The Apple partnership is bigger on promise, thus far, than delivery. That promise is the merger of consumer-collected data from the ubiquitous health apps that many people use with the doctor-created medical information contained, for example, on Epic’s MyChart patient portal. Serious questions have been raised about functionality, but most everyone recognizes that if Apple and Epic (Mayo is a third partner) manage to pull this off in a meaningful way, it will be a big step in advancing the Big Data revolution down to the individual consumer level.
Angle for smaller fish
Once upon a time Faulkner as Epic’s Captain Ahab would never consider a 300-bed hospital as a worthy catch. They’re too small to afford Epic’s pricey suite of integrated software programs. But now Epic has a two-fold strategy to capture the smaller fish schooling around the whales.
Epic’s Community Connect program allows regional health systems to sell copies of their customized Epic software to the community hospitals and independent medical practices in their networks. Putting everybody on the same tech platform is good for patients. For Epic, it means new software licensing fees.
More interesting is Epic’s quiet move into cloud-based electronic health records, seen by many as the next big advance in health IT. Epic confirmed to Isthmus that it has built a data center on its Verona campus for hosting EHRs for clients and is planning a backup data farm in western Wisconsin.
Often criticized for its alleged old technology, Epic is taking a big step here. Smaller medical practices and hospitals often don’t want to invest in the servers and staff to host their own data systems. They would rather pay a vendor to take care of the back shop. Epic is preparing to enter that business.
Optimizing Epic software after installation has become a booming industry for consulting companies — Nordic, Sagacious, BlueTree and lots more — that recruit the steady stream of Epic burnouts who’ve tired of the company’s demanding pace. Madison’s Nordic, with more than 400 employees, is the largest.
This seems like a logical move for Epic. Increasingly, the “meaningful use” requirement for the federal EHR subsidy will financially penalize health systems for poor or wasteful care. The promise of fully functioning EHRs is streamlined treatments and deep-data analytics that produce new insights into best medical practices.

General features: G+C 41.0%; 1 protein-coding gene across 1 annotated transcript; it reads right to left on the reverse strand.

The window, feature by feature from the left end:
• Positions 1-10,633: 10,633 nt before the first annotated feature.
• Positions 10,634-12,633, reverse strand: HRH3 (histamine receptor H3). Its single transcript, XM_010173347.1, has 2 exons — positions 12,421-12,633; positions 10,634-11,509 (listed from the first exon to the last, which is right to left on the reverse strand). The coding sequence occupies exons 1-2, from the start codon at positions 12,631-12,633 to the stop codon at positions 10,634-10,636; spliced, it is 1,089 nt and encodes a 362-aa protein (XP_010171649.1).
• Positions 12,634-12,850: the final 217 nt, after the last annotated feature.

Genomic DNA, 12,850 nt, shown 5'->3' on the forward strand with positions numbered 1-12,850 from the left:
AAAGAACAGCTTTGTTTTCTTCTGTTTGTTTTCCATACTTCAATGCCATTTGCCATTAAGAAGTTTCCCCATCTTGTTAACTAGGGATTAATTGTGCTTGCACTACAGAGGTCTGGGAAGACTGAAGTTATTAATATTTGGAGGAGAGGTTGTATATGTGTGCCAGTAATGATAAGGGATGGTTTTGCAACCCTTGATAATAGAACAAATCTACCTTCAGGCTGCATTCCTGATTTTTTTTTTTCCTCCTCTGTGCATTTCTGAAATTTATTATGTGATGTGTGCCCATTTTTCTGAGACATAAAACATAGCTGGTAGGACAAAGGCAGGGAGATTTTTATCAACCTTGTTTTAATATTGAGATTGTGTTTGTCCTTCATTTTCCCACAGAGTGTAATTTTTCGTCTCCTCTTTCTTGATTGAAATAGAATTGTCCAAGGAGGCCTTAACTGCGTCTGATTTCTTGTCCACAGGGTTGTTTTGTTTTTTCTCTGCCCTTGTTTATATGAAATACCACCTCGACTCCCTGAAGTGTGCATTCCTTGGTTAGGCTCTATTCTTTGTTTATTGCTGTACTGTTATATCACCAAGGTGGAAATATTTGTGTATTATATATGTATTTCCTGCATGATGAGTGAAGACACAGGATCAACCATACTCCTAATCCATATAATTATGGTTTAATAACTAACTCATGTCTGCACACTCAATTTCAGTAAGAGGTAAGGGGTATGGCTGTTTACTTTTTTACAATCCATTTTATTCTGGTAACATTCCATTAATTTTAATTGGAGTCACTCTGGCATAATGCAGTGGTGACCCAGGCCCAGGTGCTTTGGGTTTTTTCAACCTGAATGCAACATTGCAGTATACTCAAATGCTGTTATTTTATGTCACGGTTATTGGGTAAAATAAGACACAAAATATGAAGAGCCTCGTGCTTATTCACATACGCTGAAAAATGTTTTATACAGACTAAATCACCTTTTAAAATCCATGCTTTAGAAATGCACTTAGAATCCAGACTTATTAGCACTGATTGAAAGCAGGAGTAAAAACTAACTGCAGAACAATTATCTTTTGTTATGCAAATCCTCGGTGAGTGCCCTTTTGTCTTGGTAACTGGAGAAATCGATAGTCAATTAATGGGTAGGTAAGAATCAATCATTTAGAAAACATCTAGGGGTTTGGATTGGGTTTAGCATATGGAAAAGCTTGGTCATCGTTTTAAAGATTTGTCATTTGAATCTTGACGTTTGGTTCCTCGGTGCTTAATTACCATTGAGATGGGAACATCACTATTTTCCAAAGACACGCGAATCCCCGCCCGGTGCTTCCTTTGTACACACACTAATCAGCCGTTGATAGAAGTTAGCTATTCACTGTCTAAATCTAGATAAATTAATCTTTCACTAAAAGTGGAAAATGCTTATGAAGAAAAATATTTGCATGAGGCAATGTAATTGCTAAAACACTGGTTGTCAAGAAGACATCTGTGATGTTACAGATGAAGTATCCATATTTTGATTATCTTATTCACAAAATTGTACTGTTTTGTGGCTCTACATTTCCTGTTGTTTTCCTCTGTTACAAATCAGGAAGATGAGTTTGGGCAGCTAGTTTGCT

Economist Kay Plantes, a San Diego business consultant with Madison ties, points out that as an industry matures, value climbs up the economic chain and away from the core product. So in health IT the greater value (and profits) in the years to come won’t be so much in selling EHR systems but in crunching and utilizing their data to improve care.
The consulting companies say that Epic’s targeting of their work doesn’t worry them.
“At the end of the day I view Epic as no different than any other competitor,” says Nordic Consulting Partners CEO Mark Bakken. “We have to prove our value every day.”
“Both of our interests align really well,” Shane Adams, founder of Sagacious Consultants, says of Epic. “We’re both looking to make our clients more profitable, and we’re both trying to improve health care quality.”
BlueTree Network cofounder Ted Gurman says that BlueTree clients recognize the difference between a vendor offering advice and an outside consultant doing the same. “They truly want a third-party opinion.”
Bakken says the same: “We can freely say what is the best solution.”
The Epic juggernaut faces challenges on multiple fronts, not just from consultants who feed off its software. Epic’s EHR competitors lash out at what they complain is the difficulty in exchanging patient data with hospitals and doctors using Epic software. Faulkner occasionally breaks her public silence to contest these claims, but the rebuttals have failed to silence her rivals, who’ve organized as the CommonWell Health Alliance.
Faulkner herself has become a conservative bête noir. She’s denounced as Obama’s crony by critics who connect Epic’s success to Faulkner’s ample political support of liberals and their causes. Given that Faulkner began her pioneering work on medical records when Obama was still a teenager, Epic’s success would seem to require a more complex explanation.
Insiders point to her extraordinary work ethic and singular vision through the decades. No matter the passing controversy, Epic is still focused on “the worldwide domination” of its software, one of the expats jokes.
Article link: http://m.isthmus.com/article.php?article=43874